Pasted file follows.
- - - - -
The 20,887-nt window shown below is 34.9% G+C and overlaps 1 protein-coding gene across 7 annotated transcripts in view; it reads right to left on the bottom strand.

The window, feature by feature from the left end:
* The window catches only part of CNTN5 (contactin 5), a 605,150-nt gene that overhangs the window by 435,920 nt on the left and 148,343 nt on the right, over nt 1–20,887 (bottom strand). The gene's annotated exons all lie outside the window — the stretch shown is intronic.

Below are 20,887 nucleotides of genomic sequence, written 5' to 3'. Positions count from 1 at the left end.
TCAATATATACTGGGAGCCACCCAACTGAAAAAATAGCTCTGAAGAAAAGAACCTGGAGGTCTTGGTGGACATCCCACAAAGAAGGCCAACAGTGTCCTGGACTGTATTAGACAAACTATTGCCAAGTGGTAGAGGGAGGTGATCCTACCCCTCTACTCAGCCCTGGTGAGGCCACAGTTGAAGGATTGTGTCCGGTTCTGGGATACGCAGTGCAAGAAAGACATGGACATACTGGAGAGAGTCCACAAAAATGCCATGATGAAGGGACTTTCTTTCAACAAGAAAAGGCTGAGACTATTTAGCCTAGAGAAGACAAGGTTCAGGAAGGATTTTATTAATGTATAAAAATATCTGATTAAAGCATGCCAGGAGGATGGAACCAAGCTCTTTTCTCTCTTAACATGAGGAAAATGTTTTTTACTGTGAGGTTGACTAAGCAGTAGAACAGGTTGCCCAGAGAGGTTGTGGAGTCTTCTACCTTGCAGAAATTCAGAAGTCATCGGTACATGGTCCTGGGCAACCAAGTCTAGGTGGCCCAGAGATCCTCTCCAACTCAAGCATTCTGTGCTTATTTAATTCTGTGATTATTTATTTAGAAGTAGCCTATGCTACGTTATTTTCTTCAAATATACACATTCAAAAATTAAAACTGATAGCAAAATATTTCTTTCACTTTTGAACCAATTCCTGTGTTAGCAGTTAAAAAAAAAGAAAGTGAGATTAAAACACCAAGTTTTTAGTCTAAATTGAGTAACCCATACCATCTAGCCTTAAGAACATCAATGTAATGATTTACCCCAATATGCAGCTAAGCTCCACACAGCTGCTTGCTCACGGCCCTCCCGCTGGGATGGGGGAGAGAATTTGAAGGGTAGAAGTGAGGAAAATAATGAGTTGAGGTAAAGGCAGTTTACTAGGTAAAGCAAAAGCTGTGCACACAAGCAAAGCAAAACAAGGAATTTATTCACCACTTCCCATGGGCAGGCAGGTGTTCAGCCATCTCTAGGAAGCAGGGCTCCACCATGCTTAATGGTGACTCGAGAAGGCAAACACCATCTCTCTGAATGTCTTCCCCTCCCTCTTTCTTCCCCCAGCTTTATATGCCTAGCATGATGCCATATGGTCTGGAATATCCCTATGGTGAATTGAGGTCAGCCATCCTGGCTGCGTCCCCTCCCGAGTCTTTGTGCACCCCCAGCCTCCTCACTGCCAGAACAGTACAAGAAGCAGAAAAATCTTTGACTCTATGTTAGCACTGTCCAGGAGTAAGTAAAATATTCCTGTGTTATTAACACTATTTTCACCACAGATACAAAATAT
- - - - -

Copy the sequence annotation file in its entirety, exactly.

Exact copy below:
The 20,887-nt window shown below is 34.9% G+C and overlaps 1 protein-coding gene across 7 annotated transcripts in view; it reads right to left on the bottom strand.

The window, feature by feature from the left end:
* The window catches only part of CNTN5 (contactin 5), a 605,150-nt gene that overhangs the window by 435,920 nt on the left and 148,343 nt on the right, over nt 1–20,887 (bottom strand). The gene's annotated exons all lie outside the window — the stretch shown is intronic.

Below are 20,887 nucleotides of genomic sequence, written 5' to 3'. Positions count from 1 at the left end.
TCAATATATACTGGGAGCCACCCAACTGAAAAAATAGCTCTGAAGAAAAGAACCTGGAGGTCTTGGTGGACATCCCACAAAGAAGGCCAACAGTGTCCTGGACTGTATTAGACAAACTATTGCCAAGTGGTAGAGGGAGGTGATCCTACCCCTCTACTCAGCCCTGGTGAGGCCACAGTTGAAGGATTGTGTCCGGTTCTGGGATACGCAGTGCAAGAAAGACATGGACATACTGGAGAGAGTCCACAAAAATGCCATGATGAAGGGACTTTCTTTCAACAAGAAAAGGCTGAGACTATTTAGCCTAGAGAAGACAAGGTTCAGGAAGGATTTTATTAATGTATAAAAATATCTGATTAAAGCATGCCAGGAGGATGGAACCAAGCTCTTTTCTCTCTTAACATGAGGAAAATGTTTTTTACTGTGAGGTTGACTAAGCAGTAGAACAGGTTGCCCAGAGAGGTTGTGGAGTCTTCTACCTTGCAGAAATTCAGAAGTCATCGGTACATGGTCCTGGGCAACCAAGTCTAGGTGGCCCAGAGATCCTCTCCAACTCAAGCATTCTGTGCTTATTTAATTCTGTGATTATTTATTTAGAAGTAGCCTATGCTACGTTATTTTCTTCAAATATACACATTCAAAAATTAAAACTGATAGCAAAATATTTCTTTCACTTTTGAACCAATTCCTGTGTTAGCAGTTAAAAAAAAAGAAAGTGAGATTAAAACACCAAGTTTTTAGTCTAAATTGAGTAACCCATACCATCTAGCCTTAAGAACATCAATGTAATGATTTACCCCAATATGCAGCTAAGCTCCACACAGCTGCTTGCTCACGGCCCTCCCGCTGGGATGGGGGAGAGAATTTGAAGGGTAGAAGTGAGGAAAATAATGAGTTGAGGTAAAGGCAGTTTACTAGGTAAAGCAAAAGCTGTGCACACAAGCAAAGCAAAACAAGGAATTTATTCACCACTTCCCATGGGCAGGCAGGTGTTCAGCCATCTCTAGGAAGCAGGGCTCCACCATGCTTAATGGTGACTCGAGAAGGCAAACACCATCTCTCTGAATGTCTTCCCCTCCCTCTTTCTTCCCCCAGCTTTATATGCCTAGCATGATGCCATATGGTCTGGAATATCCCTATGGTGAATTGAGGTCAGCCATCCTGGCTGCGTCCCCTCCCGAGTCTTTGTGCACCCCCAGCCTCCTCACTGCCAGAACAGTACAAGAAGCAGAAAAATCTTTGACTCTATGTTAGCACTGTCCAGGAGTAAGTAAAATATTCCTGTGTTATTAACACTATTTTCACCACAGATACAAAATAT